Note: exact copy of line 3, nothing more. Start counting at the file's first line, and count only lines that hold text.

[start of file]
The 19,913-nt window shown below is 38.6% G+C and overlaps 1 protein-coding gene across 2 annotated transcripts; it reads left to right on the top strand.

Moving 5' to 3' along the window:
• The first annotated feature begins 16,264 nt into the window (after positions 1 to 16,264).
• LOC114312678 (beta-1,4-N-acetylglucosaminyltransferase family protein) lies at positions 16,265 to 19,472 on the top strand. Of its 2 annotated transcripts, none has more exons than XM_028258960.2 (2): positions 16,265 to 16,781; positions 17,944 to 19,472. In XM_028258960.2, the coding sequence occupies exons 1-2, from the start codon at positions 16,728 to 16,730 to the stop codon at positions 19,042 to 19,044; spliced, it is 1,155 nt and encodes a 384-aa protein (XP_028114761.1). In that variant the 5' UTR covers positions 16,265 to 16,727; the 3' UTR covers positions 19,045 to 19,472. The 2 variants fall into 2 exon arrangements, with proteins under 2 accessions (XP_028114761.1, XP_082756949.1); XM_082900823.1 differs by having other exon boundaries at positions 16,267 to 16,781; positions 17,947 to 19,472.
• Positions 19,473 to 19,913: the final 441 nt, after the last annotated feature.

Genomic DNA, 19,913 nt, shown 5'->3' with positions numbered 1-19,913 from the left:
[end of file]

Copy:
• The first annotated feature begins 16,264 nt into the window (after positions 1 to 16,264).